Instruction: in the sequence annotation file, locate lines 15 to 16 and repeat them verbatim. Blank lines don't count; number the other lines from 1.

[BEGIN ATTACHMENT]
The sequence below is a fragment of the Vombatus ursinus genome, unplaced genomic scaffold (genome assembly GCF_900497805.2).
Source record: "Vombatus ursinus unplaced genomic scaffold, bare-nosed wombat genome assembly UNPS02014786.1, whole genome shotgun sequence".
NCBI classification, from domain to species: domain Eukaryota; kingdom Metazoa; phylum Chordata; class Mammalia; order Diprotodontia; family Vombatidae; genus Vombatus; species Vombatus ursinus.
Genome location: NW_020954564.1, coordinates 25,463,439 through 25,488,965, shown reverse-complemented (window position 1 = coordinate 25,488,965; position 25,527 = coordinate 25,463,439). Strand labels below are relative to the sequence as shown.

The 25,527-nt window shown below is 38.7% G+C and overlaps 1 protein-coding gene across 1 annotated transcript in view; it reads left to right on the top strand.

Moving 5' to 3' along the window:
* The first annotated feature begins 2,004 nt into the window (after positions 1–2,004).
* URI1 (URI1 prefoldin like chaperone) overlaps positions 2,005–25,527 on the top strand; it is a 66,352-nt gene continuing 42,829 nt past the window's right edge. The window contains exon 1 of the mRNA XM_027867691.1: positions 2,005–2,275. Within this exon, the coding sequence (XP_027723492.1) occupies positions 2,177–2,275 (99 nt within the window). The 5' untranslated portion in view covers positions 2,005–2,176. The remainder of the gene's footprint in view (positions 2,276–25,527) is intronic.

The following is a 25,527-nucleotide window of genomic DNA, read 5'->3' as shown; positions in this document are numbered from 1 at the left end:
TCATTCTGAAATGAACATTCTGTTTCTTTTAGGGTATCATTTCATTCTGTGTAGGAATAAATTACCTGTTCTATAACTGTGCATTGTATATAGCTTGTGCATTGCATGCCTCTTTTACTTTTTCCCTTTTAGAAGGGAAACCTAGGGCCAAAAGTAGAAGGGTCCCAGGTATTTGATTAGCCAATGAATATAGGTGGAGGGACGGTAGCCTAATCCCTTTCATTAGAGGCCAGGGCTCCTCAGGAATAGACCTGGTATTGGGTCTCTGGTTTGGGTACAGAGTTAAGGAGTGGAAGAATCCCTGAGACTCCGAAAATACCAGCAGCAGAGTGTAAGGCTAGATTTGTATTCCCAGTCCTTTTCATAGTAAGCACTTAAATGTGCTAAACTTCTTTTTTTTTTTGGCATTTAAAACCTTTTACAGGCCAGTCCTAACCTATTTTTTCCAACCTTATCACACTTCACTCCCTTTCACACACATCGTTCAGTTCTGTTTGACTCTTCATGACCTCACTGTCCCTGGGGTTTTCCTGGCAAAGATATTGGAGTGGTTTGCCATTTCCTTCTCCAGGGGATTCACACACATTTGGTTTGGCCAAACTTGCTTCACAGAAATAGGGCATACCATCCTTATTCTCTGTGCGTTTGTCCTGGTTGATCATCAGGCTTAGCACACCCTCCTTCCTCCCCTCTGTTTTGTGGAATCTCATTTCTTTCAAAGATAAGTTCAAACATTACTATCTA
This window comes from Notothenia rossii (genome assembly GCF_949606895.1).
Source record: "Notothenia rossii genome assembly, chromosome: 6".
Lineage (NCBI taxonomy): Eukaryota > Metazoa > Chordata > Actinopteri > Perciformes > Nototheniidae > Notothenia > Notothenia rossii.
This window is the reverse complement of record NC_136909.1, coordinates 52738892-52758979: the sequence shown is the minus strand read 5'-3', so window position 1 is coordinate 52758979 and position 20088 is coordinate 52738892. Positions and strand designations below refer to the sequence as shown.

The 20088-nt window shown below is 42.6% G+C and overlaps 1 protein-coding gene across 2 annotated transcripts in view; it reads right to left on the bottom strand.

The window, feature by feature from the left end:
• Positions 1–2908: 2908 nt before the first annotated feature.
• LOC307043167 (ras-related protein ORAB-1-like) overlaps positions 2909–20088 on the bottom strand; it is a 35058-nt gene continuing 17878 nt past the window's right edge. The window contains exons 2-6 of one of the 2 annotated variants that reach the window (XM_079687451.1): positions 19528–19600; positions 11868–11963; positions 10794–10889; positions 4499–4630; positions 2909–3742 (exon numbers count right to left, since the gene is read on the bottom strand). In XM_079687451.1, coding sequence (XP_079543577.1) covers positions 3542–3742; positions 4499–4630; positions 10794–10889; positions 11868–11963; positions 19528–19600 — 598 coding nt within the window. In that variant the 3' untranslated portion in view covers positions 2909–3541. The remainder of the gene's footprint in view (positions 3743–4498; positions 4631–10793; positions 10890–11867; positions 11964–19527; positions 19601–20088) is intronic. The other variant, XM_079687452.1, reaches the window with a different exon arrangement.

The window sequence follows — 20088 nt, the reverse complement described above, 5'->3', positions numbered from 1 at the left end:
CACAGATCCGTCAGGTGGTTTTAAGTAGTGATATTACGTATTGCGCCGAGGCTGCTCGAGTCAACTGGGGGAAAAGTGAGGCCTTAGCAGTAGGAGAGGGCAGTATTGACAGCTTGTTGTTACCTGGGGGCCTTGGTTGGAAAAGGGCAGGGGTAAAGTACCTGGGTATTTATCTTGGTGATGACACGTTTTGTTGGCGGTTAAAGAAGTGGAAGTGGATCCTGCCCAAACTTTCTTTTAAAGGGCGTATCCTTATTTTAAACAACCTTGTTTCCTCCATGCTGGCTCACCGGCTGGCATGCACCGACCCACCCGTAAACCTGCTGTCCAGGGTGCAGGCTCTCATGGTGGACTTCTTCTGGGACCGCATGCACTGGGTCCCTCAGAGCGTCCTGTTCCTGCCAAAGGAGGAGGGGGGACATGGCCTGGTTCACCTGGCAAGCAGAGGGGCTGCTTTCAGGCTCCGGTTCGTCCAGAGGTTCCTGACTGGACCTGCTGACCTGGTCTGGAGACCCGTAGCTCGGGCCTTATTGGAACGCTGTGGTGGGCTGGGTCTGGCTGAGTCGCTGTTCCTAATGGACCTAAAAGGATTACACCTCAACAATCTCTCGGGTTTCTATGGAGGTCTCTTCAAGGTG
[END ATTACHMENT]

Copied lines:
The 20088-nt window shown below is 42.6% G+C and overlaps 1 protein-coding gene across 2 annotated transcripts in view; it reads right to left on the bottom strand.

The window, feature by feature from the left end: